Construction has begun on the world’s largest optical telescope, a crucial component of which is being built by scientists from Oxford University.

Situated in Chile’s Atacama Desert, the European Extremely Large Telescope (E-ELT) will provide images of the universe in unprecedented detail thanks to the HARMONI spectrograph, an instrument designed and built by Oxford scientists.

HARMONI is a fine-tuned instrument designed to take 4000 images simultaneously, each in a slightly different colour. The combination of a large number of images taken in both the visible and near infra-red spectrum will allow the imaging of planets, stars, and galaxies in ground-breaking detail.

Niranjan Thatte, Principal Investigator for HARMONI and Professor of Astrophysics at Oxford’s Department of Physics, told Cherwell: “For me, the E-ELT represents a big leap forward in capability, and that means that we will use it to find many interesting things about the universe that we have no knowledge of today.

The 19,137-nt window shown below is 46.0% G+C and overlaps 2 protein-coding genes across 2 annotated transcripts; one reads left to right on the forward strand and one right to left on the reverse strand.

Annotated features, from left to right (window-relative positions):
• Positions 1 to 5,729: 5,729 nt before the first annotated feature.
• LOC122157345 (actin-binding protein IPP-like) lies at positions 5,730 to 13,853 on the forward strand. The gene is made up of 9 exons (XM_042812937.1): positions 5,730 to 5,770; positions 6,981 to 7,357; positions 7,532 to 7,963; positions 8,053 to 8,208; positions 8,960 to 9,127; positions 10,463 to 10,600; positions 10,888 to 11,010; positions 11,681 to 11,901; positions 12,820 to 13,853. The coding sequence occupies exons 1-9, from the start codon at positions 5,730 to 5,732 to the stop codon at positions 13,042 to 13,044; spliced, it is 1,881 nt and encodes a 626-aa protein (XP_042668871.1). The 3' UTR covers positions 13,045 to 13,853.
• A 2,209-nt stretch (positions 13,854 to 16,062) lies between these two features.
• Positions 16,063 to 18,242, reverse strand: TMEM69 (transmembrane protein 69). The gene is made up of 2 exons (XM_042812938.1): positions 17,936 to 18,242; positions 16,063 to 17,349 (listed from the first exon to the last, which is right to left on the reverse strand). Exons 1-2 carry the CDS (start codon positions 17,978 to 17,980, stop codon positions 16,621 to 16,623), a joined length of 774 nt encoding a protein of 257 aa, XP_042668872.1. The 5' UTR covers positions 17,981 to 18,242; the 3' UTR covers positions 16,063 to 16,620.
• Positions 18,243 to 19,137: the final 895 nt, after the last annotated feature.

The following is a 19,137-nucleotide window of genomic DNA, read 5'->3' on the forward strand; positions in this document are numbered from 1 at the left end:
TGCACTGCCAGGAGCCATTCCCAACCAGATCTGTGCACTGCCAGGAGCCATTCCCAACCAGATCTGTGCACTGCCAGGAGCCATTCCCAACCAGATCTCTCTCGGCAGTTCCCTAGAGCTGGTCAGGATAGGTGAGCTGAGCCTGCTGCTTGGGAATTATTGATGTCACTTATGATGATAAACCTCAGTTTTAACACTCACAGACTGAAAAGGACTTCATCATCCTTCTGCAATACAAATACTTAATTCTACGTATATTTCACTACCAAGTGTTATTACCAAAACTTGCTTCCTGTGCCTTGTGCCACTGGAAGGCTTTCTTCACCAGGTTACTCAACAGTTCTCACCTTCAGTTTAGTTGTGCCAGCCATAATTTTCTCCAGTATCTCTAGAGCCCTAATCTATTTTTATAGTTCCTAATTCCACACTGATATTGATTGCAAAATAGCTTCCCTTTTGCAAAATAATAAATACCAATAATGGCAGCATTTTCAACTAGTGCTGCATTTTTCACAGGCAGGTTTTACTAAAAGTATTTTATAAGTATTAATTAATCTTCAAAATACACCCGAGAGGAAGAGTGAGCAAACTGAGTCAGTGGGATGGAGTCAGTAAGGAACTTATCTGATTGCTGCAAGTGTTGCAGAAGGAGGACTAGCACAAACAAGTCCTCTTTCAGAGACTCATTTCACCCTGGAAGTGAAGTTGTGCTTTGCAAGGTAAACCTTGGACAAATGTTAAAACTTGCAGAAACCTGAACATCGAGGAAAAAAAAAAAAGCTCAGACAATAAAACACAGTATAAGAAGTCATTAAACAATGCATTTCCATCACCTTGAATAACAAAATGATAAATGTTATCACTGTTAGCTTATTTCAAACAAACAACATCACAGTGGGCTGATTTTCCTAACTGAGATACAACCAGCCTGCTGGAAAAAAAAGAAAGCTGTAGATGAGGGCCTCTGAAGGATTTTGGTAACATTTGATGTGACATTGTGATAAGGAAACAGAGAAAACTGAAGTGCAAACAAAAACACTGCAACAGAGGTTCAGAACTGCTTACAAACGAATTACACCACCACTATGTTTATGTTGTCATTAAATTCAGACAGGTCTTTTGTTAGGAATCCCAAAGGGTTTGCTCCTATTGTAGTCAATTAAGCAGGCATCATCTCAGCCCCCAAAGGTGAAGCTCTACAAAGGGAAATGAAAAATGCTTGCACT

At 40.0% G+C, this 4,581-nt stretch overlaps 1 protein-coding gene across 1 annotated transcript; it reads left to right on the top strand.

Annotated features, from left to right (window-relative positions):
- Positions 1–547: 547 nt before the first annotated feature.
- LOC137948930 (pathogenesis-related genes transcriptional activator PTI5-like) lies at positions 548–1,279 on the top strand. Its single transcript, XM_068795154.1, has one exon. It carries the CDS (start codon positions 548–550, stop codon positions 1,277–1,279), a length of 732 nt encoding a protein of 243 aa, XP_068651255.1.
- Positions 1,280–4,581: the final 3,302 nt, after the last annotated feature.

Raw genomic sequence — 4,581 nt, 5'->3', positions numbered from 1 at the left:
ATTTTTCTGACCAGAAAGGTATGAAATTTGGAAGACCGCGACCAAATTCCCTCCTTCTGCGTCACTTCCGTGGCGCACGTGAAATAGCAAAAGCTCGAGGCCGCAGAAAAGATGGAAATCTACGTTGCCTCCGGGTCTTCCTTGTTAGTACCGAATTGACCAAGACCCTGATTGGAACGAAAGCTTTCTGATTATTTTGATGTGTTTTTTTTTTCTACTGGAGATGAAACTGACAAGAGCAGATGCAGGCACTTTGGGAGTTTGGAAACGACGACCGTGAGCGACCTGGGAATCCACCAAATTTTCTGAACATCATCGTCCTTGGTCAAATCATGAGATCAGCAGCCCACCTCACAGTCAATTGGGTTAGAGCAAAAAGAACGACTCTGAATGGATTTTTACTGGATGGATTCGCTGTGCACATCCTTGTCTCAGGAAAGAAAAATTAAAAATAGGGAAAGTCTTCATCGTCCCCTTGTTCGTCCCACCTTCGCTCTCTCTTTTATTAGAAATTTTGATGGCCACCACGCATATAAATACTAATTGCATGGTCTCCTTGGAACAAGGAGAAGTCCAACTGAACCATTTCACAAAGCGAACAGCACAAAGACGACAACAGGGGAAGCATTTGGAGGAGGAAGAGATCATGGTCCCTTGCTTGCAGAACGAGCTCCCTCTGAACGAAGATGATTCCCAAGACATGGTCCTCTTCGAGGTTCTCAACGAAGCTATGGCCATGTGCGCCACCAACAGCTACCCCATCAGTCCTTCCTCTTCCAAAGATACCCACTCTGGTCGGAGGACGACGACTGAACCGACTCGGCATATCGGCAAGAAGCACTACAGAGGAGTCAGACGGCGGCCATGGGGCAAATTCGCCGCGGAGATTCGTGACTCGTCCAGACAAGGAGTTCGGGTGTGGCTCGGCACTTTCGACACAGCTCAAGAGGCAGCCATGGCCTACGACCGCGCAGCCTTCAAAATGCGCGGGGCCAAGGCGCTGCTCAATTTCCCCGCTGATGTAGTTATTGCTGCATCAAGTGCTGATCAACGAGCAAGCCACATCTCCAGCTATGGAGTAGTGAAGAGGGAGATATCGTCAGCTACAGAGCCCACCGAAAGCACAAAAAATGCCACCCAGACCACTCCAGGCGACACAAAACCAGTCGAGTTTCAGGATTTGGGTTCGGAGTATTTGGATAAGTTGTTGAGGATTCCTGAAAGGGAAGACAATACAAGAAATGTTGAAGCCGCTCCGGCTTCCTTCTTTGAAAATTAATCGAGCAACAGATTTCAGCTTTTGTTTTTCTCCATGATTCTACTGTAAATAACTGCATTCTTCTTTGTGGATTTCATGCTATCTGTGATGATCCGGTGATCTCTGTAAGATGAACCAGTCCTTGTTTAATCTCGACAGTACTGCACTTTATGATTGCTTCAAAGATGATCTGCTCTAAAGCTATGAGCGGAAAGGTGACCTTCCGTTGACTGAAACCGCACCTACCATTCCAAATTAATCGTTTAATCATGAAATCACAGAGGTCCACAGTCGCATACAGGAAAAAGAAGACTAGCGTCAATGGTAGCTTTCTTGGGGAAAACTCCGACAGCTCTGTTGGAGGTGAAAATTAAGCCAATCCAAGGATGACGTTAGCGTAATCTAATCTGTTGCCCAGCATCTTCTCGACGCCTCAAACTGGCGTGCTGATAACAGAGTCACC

“It is the element of ‘exploring the unknown’ that most excites me about the E-ELT. Equally, the E-ELT will be an engineering feat, and its sheer size and light grasp will dwarf all other telescopes we have built to date.”